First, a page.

[20    17    24    22    19]
[23    20    17    24    22]

Taking the average of the last array would equal a CPM of 21.2. This is great because we receive smoother readings, which can be tuned by changing the length of the array. We chose a value of 15 data points, but the averaging switch we added to the build will switch the array to having 100 data points for long-term measurements instead. We unfortunately ran out of time to implement the last feature, but the Arduino is ready to use it from a hardware perspective if necessary. In any case, here is our averaging algorithm:

double calcRunningAverage(double now_cpm) {
  av_CPM_total = now_cpm;
  for(int i = 0; i < ROLLING_AVERAGE_SAMPLES-1; i++) {
    //Sum up array.
    av_CPM_total += pulse_delay_array[i];
  return av_CPM_total;
void loop() {
  if(pulsed) {
    pulsed = false;
    inst_CPM =  60.0 / ((millis() - last_count_time) / 1000.0);
    last_count_time = millis();
    inst_uSvh = inst_CPM / CPM_PER_USV_PER_H;
    pulse_delay_array[0] = av_CPM_total;
    for(int i = ROLLING_AVERAGE_SAMPLES - 1; i > 0; i--) {
      //Shift each element along in the array 
      // by one element.
      pulse_delay_array[i] = pulse_delay_array[i-1];
    pulse_delay_array[0] = 0;
    … (loop code continued) …

This code is on the complex side, but if you follow our aforementioned description of the algorithm, it should make sense. At its core, the for loops are doing the heavy lifting. The first for loop in the calcRunningAverage() function is responsible for adding up and calculating the total average of the array. The second for loop in the loop() function shifts the whole array along as the program runs, once for each time the Geiger Counter pulses.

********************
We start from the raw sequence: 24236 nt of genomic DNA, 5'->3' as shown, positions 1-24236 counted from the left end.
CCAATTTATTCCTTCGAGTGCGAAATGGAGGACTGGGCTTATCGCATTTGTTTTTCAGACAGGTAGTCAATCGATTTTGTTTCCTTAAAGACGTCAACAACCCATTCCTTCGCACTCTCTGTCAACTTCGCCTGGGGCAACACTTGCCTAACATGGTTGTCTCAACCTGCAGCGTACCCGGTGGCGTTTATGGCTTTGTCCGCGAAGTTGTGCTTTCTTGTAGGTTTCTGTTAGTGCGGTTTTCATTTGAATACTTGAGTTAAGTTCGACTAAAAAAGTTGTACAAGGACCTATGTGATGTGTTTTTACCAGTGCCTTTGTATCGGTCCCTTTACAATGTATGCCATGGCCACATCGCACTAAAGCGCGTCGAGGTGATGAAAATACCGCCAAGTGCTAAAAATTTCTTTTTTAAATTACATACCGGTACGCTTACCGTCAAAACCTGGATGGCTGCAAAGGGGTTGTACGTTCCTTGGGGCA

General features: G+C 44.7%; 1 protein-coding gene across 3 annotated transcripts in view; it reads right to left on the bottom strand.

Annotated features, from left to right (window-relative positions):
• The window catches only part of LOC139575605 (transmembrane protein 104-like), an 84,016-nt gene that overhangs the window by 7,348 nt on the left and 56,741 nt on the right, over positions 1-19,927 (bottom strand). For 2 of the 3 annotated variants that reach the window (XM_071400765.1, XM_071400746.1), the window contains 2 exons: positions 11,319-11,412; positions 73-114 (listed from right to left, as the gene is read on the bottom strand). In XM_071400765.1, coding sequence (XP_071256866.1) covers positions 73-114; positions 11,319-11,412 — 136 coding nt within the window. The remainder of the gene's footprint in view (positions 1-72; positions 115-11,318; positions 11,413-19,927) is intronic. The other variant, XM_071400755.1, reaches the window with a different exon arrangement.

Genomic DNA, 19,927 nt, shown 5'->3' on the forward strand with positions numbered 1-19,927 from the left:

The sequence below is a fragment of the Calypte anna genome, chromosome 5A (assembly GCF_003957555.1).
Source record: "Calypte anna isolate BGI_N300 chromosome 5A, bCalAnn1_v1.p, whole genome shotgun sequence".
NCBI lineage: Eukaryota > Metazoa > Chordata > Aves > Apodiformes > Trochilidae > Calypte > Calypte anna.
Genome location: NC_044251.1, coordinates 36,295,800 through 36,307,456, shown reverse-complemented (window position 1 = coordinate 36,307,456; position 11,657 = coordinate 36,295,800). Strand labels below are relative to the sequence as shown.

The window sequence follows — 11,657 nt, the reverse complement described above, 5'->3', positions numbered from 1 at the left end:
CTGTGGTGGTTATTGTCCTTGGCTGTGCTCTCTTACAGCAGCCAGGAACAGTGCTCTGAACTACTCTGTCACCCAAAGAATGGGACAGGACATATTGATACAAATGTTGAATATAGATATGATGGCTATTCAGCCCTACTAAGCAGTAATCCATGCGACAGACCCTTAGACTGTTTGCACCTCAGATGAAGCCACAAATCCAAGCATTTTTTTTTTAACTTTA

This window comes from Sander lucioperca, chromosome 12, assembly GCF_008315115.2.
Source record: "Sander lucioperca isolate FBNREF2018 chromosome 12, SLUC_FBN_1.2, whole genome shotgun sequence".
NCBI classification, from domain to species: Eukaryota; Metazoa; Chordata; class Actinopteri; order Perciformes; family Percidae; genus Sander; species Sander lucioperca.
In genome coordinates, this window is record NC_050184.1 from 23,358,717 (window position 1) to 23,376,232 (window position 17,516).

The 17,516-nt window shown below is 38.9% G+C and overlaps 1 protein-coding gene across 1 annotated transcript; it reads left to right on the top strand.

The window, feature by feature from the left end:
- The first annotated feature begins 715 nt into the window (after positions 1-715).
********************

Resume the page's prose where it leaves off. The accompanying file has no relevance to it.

Keen readers may also notice we’re not actually adding the CPM directly to the averaging array. We’re first averaging the value with the array’s elements, then finally adding that result to the array (yes, a bit of a tongue twister!). This acts almost as an exponential averager to smooth it out further, but we’re probably going too advanced here so we’ll keep it simple.

The range of the panel meters needle will need to be tuned based on the gauge you’re using. We wrote our code for the 0-250CPM range, although you can use the conversion

rate to and from μSv/h to match up with the panel meter graphics we’ve provided. The logarithmic scales will also need to convert the radiation reading appropriately - the log10() function will likely come in handy.

/* LED bar management */
  int led_bar = 255 - (millis() - last_count_time)/10.0;
  led_bar = max(led_bar, MIN_LED_BACKLIGHT);
  led_bar = pgm_read_byte(&gamma8[led_bar]);
  analogWrite(LED_OUT, led_bar);

This code is for driving the LED bar. All we’re doing is creating a linear dropoff in brightness based on how long ago the previous pulse was. If the pulse just occurred, the first line evaluates to 255, or maximum brightness. If its been a few seconds, we should see a value of close to zero.